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Swamp Thing S01 Ep01 Deep Breakdown: Pilot

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Stepping up to the plate, I made a conscious decision to remain as green as I possibly could about Swamp Thing.  It’s not my usual modus; I have driven myself a little mad trying to find spoilers before.  I like to know what I’m getting into, when the heel turn comes, the twist ending. But I made a choice this time; try it fresh.  No preconceived ideas.  Somehow, despite being a horror nerd and a body-horror specific nerd at that, I’ve made it to this point in my life without knowing virtually anything about “Swamp Thing”.  And then this new, DC Universe series came along, and I suddenly had a pros and cons columns.  You didn’t ask, but I assume you’re secretly curious (this is the assumption I am obligated to labor under.  Otherwise we’ll never get anything done) so let’s very quickly review.

DC Universe

Pros: body horror.  Derek Mears! Practical effects.  The bayou?  Ok!  I’m in.

Cons: It’s called “Swamp Thing”.  That is, objectively, a terrible name.  I feel pretty comfortable assuming that precious little energy, sleep or imagination was lost to the development of that name.  “Swamp Thing”.   Give it credit for being on the nose, I guess. But lots of good things have terrible names.  Just think about Cookie Puss.  So I did the unimaginable and shelled out $7.99 a month for a DC Universe subscription.  And friends, I’m happy to report that early indicators suggest it a very nearly 8 dollars well spent.  The first episode’s got moxie.

DC Universe

I’m going to give you a very nutshell version of the plot; certain aspects are being kept intentionally cryptic right now, so I will, by necessity, have to err towards generalities.  So.  Our immediate way into the story is through Abby Arcane, improbably alliteratively named CDC scientist.  She’s returned to her Louisiana home to try and suss out the cause of a pretty gnarly virus infecting the residents near the swamp.  At the risk of getting very rom-com, “Manhattan is a character itself!”, the swamp truly does feel like a vital presence to the show.  It is, by virtue of being, ya know, a swamp, disgusting, but it is also made very clear that it’s valuable to the town in some ineffable way.  Avery Sunderland, business man about town, has hired Alec Holland to investigate and research some sort of biological accelerant (ill defined) and Alec believes that the accelerant and the virus are connected to each other, so he teams up with Abby to try and figure shit out.  During the course of their research, Patient Zero starts sprouting branches and tendrils and is literally ripped apart as a strange, bioform takes control of the remaining organic material.  Alec torches the thing, and he and Abby share war wounds and do some more research.  Alec heads out to try and locate other deposits of the accelerant, but is shot and falls into the swamp, where a bioform that I am referring to in my head as the Symbiote goes into his body, and seemingly turns him into the titular Swamp Thing.  Which is honestly a little bit of a shame, because I was sporting a pretty huge fictional character crush on Alec – cute, smart-ass scientist type?  Yes, please. And that’s where episode one ends.  And guys, that’s good!  It’s smart to make us wait through the entire pilot episode to get our first glimpse of ol’ Swampy.  He’s who we’re here for, after all.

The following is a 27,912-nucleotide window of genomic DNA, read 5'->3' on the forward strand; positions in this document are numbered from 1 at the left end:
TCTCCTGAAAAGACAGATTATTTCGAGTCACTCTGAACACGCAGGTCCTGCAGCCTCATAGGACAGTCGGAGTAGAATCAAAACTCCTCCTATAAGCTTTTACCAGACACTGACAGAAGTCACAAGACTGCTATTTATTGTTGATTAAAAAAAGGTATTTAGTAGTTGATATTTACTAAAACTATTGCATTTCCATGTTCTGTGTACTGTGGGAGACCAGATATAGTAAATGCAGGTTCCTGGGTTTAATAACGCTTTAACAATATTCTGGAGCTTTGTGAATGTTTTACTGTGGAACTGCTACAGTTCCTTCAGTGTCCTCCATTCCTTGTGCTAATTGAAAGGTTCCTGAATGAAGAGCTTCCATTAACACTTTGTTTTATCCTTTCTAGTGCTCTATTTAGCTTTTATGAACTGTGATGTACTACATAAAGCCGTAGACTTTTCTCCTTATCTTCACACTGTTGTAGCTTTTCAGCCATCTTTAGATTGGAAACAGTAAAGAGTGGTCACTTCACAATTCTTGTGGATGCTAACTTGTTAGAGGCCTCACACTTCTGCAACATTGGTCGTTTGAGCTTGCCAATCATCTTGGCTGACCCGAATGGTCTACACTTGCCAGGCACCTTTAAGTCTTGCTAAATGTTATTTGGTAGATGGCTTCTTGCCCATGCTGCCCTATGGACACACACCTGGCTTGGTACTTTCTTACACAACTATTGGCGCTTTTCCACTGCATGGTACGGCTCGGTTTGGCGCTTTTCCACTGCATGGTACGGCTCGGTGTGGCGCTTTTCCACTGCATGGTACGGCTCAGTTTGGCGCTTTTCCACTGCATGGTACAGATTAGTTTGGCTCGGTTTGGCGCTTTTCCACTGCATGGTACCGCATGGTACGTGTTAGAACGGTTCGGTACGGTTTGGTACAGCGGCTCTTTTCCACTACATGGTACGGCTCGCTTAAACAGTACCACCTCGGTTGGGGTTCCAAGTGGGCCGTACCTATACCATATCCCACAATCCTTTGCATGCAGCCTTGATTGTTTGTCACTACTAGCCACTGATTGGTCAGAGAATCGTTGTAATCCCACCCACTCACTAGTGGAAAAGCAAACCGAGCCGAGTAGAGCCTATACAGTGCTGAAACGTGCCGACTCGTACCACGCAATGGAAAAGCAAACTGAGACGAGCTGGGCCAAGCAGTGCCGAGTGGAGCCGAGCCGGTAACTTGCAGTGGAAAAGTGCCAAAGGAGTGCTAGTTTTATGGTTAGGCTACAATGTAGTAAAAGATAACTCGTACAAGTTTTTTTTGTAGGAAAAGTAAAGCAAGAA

DC Universe

It’s important to note that with a show called Swamp Thing, you’re probably not in it for exceptional writing.  We are mostly watching for a well paced plot that binds things together between scenes of hopefully truly vile body horror.  It’s too early for me to say if the show will deliver the bare minimum.  The pilot is more than capable.  It gave me some chuckles, I liked the characters introduced, I’m curious where the story is going.  And I feel some reasonable degree of confidence that it can maintain that quality.  But there is the slightest glimmer in the corner, one that I refuse to lean into, lest I be disappointed, that maybe it will surpass that.  Let’s not get our hopes up, but remain cautiously optimistic.  Because the aforementioned body horror is great!  It’s gnarly as shit!  And fearlessly so.

DC Universe

When we think of DC and Marvel, we really focus on the superhero properties.  So I truly didn’t know what to expect from a horror series from one of those juggernauts.  Brightburn helped remind us that super humans are by their very nature dangerous, thus really great conduits for horror.  But would a company like DC bet the success of their streaming service (Swamp Thing and Doom Patrol are, I believe, the only two original series carried so far) on such a fundamentally weird concept? Or would they soften it? I’m happy to report, it’s not soft.  The gore is there; the bodies rent asunder.  They are not for the faint of heart.

It seems like perhaps two episodes were released as the roll out, so I’ll be back tomorrow with a review of the second episode.  After that, we’ll be once a week.  Let’s see where this goes, my dear crawdads! 

About Author

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Kelly Mintzer hates dolls but loves movies about evil ventriloquist dummies. She is working her way through the “Sandman” series slowly but surely, and has been compared more than once to that iteration of Death. Holding down South Philly with a creative writing degree and the full series of “Hannibal”, she hasn’t seen her natural hair color in years.